By JoAnne C. Holt
You probably shy away from hiring a divorce financial expert in the early stages of your divorce, thinking, “Maybe we are going to get through this amicably”, or “We both want to take the high road” or maybe even “It is really simple”. The most common reason for postponing or not even considering a financial expert in your divorce is the fear of the costs. Nothing could be further from the reality, assuming you find the right person!
My favorite role is that of a “neutral financial expert.” This is not to say that if I am hired by one party I am not objective and neutral, which is required to be taken seriously as an expert in court. The benefit of the neutral expert is the information and opportunities from that relationship.
Here are a couple of the advantages.
- Keep the Discovery Requests Down. Normally, I interview the clients separately to create a list of all assets owned jointly, separately or with another investor as well as identify marital and non-marital debts. When the list has been established, instead of a blanket discovery request going out asking for the last 5 years of bank statements, credit card statements, utility bills and more, I create a customized discovery request. What good is an attorney asking for tax returns but not know how to read them? I have found countless errors on prior returns resulting in tax refunds to the parties and “found money” in a divorce. By working with both parties, financial experts are also able to identify problem areas and work on resolutions. We can explain financial issues to a suspicious spouse much better than the spouse. Once the answers are provided, paranoia diminishes and the demand for investigations can decrease or dropped altogether. So if we can zero in early on what exactly needs to be done we can reduce costs associated with taking off in different directions without a plan.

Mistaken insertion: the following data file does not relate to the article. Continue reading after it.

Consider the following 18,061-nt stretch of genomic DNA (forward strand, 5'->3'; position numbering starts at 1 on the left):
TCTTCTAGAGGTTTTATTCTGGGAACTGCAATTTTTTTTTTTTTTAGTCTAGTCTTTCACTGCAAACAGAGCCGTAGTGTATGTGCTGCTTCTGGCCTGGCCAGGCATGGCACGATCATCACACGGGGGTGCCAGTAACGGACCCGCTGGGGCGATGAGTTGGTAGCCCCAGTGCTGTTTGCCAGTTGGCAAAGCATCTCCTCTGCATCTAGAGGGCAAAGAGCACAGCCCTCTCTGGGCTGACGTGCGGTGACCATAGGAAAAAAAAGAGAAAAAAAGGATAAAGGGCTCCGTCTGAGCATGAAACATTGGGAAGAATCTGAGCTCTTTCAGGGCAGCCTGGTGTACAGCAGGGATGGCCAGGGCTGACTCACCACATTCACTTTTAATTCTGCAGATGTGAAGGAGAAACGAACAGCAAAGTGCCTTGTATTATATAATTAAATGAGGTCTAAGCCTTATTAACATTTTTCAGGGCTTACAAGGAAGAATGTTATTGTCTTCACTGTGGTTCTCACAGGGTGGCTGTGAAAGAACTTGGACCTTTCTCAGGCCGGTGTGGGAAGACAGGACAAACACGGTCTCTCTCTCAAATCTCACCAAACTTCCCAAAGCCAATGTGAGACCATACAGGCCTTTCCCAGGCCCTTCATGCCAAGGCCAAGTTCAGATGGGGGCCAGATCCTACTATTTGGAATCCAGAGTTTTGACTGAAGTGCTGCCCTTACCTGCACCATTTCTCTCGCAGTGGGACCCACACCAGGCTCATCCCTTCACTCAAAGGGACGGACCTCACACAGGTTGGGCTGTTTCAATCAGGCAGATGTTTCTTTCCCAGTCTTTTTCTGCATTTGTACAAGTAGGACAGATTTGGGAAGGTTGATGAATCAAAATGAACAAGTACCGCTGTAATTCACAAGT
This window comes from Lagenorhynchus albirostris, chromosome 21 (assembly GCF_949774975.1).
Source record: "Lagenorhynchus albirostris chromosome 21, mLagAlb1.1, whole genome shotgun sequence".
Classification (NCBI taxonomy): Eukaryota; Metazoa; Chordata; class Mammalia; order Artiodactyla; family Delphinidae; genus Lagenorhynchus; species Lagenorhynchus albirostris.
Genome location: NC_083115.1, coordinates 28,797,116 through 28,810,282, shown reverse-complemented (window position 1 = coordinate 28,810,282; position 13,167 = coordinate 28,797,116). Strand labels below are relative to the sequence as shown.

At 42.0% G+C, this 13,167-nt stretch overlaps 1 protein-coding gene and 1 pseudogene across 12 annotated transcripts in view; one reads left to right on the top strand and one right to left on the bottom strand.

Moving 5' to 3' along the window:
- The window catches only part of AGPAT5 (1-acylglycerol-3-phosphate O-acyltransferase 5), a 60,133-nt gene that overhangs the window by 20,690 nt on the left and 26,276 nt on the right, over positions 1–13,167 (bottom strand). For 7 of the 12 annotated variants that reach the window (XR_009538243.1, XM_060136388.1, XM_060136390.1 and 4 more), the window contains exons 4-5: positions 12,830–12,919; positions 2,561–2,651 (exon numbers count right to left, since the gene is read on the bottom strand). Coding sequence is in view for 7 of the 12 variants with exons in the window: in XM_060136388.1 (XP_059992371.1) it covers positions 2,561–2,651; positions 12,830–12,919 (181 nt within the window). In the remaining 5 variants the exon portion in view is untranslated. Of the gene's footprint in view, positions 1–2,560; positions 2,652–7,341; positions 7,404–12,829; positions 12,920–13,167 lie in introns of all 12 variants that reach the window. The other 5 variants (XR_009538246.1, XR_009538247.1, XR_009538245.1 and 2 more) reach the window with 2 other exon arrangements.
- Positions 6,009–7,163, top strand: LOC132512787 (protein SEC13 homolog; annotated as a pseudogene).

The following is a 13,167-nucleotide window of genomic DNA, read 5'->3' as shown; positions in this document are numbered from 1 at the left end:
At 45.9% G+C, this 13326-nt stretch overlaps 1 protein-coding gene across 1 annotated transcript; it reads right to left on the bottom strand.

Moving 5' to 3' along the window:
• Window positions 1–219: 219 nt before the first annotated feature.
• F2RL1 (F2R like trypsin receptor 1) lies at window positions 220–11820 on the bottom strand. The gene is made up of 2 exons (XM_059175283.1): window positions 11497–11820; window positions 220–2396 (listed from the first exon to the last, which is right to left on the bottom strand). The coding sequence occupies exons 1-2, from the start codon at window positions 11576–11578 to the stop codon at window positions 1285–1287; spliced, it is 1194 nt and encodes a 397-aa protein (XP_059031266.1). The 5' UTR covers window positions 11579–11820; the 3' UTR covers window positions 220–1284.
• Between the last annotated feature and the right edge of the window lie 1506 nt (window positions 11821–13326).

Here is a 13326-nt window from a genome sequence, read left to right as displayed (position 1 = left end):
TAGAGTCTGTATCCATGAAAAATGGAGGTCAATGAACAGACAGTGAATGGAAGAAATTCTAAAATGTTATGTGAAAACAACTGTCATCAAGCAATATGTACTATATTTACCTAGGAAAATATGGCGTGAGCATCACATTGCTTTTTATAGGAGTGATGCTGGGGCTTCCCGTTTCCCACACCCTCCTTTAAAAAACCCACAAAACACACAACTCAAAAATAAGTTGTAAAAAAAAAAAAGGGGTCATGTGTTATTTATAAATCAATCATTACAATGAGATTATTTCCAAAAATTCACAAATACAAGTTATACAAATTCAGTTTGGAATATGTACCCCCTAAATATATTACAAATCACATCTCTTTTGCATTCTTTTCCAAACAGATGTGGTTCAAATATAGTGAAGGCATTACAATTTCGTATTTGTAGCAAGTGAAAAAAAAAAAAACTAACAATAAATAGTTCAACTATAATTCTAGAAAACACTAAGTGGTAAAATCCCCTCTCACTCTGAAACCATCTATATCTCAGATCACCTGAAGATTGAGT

- Educate and Coach Your Soon-To-Be Ex. Was your spouse’s out of control spending one of the reasons you wanted a divorce? The financial expert should be able to create a budget and show the “unreasonable” spouse there is only so much to go around and two households cost more than one. So that dream of staying home, not working and counting on alimony till death do you part is quickly addressed. If unrealistic expectations are not addressed early, it is much more difficult to get the recipient spouse to agree after months of expecting some unrealistic amount of money in the form of child support and alimony.
Remember, using a good team approach assigns the complexities of the divorce to those with the strengths in each area. Would you go to a general practitioner for cancer treatment? No. Go over your case with your attorney and identify areas that need to be addressed. It may be counseling, which could be another expense, but if done properly can help heal the restructured family so anger isn’t driving the costs out of control. Or it may be a financial expert.
JoAnne C. Holt is a Florida-based CPA, certified family mediator, and certified divorce financial analyst. She also founded www.standbyhousing.com, an organization that presents alternative housing solutions to fathers going through a divorce. Her columns on finances and divorce will run monthly on DadsDivorce.com.